This post may be useful if: you want to have a c++ program that runs a python script that calls some c++ functions or you want to pass objects between c++ and python, and you are trying to figure out how to do this with SWIG.
So I didn’t attend much of Freeplay this year, but I did catch a session on the public funding available in Australia and Victoria for independent game developers.This post contains some information I gleaned, and may or may not be entirely factual!
The session was composed of four representatives from the different funding bodies, the Australia Council for the Arts, Film Victoria, Screen Australia and Multimedia Victoria. Let’s call them Ozco, FV, SA, and MMV for short. In order, Ozco, FV, SA and MMV, are increasingly interested in the commercial component and increasingly disinterested in the artistic component of your work. At the extremes, Ozco is concerned with artistic works and MMV is only concerned with making money. FV and SA fall in between…
In Film making jargon, the bodies can be split among four aspects of the game making process: conceptual, development, production, and marketing. What these are is pretty obvious, however, ‘development’ refers to the development of ideas, prototypes, etc, and ‘production’ refers to the actual development of the thing. This discrepancy exists because SA and FV were originally set up to fund films.
Anyways, so, how do independent developers get some cold hard cash to make the next SleepIsDeath, Limbo, or ZenoClash?
If the project is ‘arty’ then the Ozco should be your first port of call. They have a very restricted budget, but they do have some funding in the form of the Digital Culture Grant (see Escape from Woomera). Ozco can fund from conceptual through to production, but the chances of getting some small amount of money rest on the artistic merit of your project.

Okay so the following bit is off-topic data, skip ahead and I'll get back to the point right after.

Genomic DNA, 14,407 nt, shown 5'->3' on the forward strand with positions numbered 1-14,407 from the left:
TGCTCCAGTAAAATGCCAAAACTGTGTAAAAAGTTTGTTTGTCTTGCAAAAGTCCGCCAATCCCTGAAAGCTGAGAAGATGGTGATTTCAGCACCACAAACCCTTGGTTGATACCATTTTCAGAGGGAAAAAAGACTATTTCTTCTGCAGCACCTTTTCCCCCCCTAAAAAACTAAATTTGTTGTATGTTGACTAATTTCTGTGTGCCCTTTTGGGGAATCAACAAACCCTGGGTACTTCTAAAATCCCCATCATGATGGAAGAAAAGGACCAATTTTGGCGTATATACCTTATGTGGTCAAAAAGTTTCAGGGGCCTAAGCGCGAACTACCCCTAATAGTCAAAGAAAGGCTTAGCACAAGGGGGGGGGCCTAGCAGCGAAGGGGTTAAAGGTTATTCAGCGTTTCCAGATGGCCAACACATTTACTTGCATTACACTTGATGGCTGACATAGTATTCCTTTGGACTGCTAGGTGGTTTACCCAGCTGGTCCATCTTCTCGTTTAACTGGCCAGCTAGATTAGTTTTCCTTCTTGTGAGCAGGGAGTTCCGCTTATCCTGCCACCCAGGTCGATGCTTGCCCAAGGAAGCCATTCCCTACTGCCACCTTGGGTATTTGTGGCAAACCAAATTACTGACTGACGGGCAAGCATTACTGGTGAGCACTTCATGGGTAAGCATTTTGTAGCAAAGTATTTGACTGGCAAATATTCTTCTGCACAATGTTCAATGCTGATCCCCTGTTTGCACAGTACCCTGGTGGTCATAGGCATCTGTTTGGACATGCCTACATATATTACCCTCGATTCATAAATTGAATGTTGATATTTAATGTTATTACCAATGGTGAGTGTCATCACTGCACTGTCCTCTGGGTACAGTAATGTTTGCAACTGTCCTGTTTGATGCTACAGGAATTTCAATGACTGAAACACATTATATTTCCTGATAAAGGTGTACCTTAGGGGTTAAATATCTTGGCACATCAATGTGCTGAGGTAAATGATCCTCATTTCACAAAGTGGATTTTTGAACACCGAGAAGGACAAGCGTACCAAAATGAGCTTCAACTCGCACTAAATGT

SA are interested in commercial projects, that have prototypes and scripts. Through their Innovation Program they could provide up to $30k for the development phase. When assessing proposals, SA looks in the following categories, called the five C’s. Content, Context, Collaboration, Culture and Commerce. A successful proposal would tick some or all of these boxes. Content is fairly obvious. Context – does the delivery method / interactivity model match the content? Collaboration – This grant is aimed at assisting professional development, so a project involving the collaboration between different fields is highly looked upon (e.g., matching a film director with a games programmer). Culture – Does the project have cultural merit? Commerce – because money is nice.
SA has up to $250k to assist in production. You are more likely to be successful in receiving a grant if you have a private funding also set up. They also have a ‘serious games’ initiative, for those who are serious. The SA production fund typically also includes money for marketing.
FV is interested in funding commercial development also, typically they can help to develop a section of the game in order to attract other investors.The projects they are interested in engage the audience, and they are interested in mixing people from different backgrounds. They can help from the development, production and marketing perspectives (and maybe/possibly can help with the concept exploration phase.)
MMV – these guys are serious about developing the ICT sector in Victoria, and typically fund only the marketing phase of a project. You have to have a commercially viable project, and then they’ll fund things like trips to trade fairs or stalls (in places like the GDC).
So that’s all I’ve got in my notes. HTH. B.